Plaid Cymru MP, Liz Saville Roberts will today introduce a Private Members’ Bill to prevent convicted perpetrators from using the Civil and Family Courts as a means of further harassing their victims.
The Bill, which was drafted in conjunction with the Victims' Rights Campaign and has cross-party support, would prevent convicted perpetrators from making vexatious applications to the Civil and Family Courts in order to further abuse, distress or harass their victims. It would give the victim the power to inform the court of any relevant convictions or restraining orders in respect of the applicant; place a duty on the applicant to declare any unspent convictions and restrictions; and place a duty on the court to investigate the claims and declarations. Failure on the part of the applicant to declare convictions would be an offence.
Plaid Cymru has received numerous case studies of meritless applications being made to the Civil and Family Courts by people with convictions against their respondents, forcing victims to attend hearings, sit in waiting rooms with their perpetrators and often get cross-examined by the abuser.
A dossier of 25 cases has been released today by Plaid Cymru, where the purpose of the court hearings in question were to distress the victim. In all these cases the applicant has convictions for either stalking, harassment, grievous bodily harm or murder. In the majority of cases a restraining order or similar restriction has been placed on the applicant.
The cases include applications for child contact where there are convictions for abuse of children and applications for contact where the abuser is in jail for violence against the victim. In all cases, the Civil and Family Courts were either unaware of the existence of the convictions and restraining orders or did not think that they were relevant.
A survey of 122 victims of stalking and domestic abuse by Plaid Cymru and Voice4Victims in May 2017 reviewed victims’ experiences of vexatious court claims initiated by their perpetrators. This found that 55% of the victims had court proceedings taken out against them by their abusers. All the victims had a restraining order in place. Two thirds of the victims had to appear in court and one third were directly cross examined by the perpetrator. In only a quarter of the above cases did the Police view the court proceedings as a breach of the restraining order.
Case studies also confirm that all prohibition orders are frequently not adhered to, and that such breaches are often not enforced. Ms Saville Roberts’ Bill also introduces sanctions for multiple breaches of restraining orders.
- Lucy’s ex-partner is the subject of a restraining order. He has been charged with stalking and has taken Lucy to court fifteen times, costing Lucy around £25,000 as she is not eligible for legal aid. Her perpetrator has applied to the Family and Civil Courts for a number of different claims, which were all baseless and had her arrested over false allegations of assault. Lucy has been relentlessly trapped in the courts by her abuser.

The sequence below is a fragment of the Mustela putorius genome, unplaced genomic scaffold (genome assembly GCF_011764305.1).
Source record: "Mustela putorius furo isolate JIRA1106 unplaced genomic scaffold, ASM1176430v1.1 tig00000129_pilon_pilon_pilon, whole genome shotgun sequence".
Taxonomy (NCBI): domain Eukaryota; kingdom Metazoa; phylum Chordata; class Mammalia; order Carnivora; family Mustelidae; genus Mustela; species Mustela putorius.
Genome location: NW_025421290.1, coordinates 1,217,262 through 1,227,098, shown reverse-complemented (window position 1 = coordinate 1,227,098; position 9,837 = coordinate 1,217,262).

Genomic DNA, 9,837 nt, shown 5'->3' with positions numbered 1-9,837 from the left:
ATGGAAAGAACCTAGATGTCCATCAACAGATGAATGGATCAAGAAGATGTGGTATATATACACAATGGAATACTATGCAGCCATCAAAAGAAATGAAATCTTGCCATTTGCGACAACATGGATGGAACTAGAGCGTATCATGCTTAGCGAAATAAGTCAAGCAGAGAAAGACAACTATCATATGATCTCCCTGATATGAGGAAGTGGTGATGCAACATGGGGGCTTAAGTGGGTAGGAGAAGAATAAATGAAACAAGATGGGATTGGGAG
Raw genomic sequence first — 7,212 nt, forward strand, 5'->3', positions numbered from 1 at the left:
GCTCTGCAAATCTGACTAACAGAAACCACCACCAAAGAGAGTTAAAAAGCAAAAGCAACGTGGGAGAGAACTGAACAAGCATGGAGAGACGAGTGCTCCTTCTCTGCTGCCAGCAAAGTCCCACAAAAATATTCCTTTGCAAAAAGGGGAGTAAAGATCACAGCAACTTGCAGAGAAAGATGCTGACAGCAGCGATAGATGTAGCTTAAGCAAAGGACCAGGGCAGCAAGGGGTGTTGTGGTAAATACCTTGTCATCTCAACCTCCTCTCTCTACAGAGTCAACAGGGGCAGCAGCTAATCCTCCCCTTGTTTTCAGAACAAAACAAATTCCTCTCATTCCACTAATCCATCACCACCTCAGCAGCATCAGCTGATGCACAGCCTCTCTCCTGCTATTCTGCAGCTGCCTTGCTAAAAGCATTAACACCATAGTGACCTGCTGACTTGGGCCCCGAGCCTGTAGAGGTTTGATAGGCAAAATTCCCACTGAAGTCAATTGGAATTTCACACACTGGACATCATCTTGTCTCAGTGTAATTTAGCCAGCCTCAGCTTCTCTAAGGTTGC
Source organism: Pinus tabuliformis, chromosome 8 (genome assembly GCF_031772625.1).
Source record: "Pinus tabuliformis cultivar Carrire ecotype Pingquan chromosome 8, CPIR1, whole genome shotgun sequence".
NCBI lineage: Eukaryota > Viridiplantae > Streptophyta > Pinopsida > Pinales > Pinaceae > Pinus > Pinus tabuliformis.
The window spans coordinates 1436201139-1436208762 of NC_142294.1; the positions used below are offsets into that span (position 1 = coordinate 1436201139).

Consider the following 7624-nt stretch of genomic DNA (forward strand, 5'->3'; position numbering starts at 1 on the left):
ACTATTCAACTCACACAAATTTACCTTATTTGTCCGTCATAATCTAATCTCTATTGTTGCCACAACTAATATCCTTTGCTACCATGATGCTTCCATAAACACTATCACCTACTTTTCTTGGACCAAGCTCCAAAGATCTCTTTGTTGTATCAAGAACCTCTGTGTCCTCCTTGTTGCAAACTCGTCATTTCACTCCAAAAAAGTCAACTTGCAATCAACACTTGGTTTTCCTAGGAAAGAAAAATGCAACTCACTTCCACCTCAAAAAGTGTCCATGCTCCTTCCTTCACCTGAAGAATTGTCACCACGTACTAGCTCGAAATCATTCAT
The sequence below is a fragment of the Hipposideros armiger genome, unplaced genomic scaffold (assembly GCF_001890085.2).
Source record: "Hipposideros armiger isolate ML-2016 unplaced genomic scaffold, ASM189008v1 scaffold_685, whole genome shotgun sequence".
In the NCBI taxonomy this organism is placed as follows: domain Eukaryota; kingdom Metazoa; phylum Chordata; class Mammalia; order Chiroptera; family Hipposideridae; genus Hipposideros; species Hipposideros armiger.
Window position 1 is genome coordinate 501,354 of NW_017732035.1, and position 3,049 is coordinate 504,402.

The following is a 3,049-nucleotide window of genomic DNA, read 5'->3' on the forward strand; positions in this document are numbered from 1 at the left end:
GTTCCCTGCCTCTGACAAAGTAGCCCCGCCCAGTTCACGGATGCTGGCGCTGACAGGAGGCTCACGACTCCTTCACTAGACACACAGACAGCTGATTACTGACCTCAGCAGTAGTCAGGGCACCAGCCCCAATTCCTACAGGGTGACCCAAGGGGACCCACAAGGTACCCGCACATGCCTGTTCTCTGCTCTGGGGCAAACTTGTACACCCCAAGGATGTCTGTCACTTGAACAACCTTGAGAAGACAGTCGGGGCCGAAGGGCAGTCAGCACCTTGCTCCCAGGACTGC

- Richard has been a victim of stalking for six years and his stalker continues to bring baseless vexatious claims against him in the Civil Court. Richard has to represent himself due to a lack of funds. Although his stalker is subject to a restraining order, he is allowed to cross-examine Richard in the civil courts and abuse him further. Police and CPS fail to recognise these vexatious claims as a breach of the restraining order, repeatedly giving permission for protective orders to be breached so legal proceedings can continue.
Commenting, Plaid Cymru’s Justice and Home Affairs spokesperson and MP for Dwyfor Meirionnydd, Liz Saville Roberts, said:
“This Bill is about proper protection for victims of abuse. Convicted perpetrators are being allowed to make vexatious claims in the Civil and Family Courts as a means of further harassing their victims.
“Victims are being taken back to court to face their abusers for no reason other than to be further abused by their perpetrators, even when those perpetrators have restraining orders against them. That some of these victims are forced to face cross-examination by their abusers is deeply disturbing and this Bill will make sure victims are no longer forced to endure such harassment and humiliation.
“Restraining orders also need to be strengthened and effective sanctions introduced against those who repeatedly breach their orders.”
Harry Fletcher of the Victims Rights Campaign added:
“Abuse of court process has been going on for years. It is a means by which the subjects of restraining orders can still have contact with and continue to abuse their victims. The Police and the Crown Prosecution Service must judge this behaviour to be unlawful. Sanctions for such behaviour must be strengthened with a presumption of custody for multiple breaches. Victims must be at the centre of the justice system, not in its margins.”
The Bill is supported by MPs from the Conservatives, Labour, SNP, Green Party, DUP and the Liberal Democrats, with support also from the Women's Equality Party.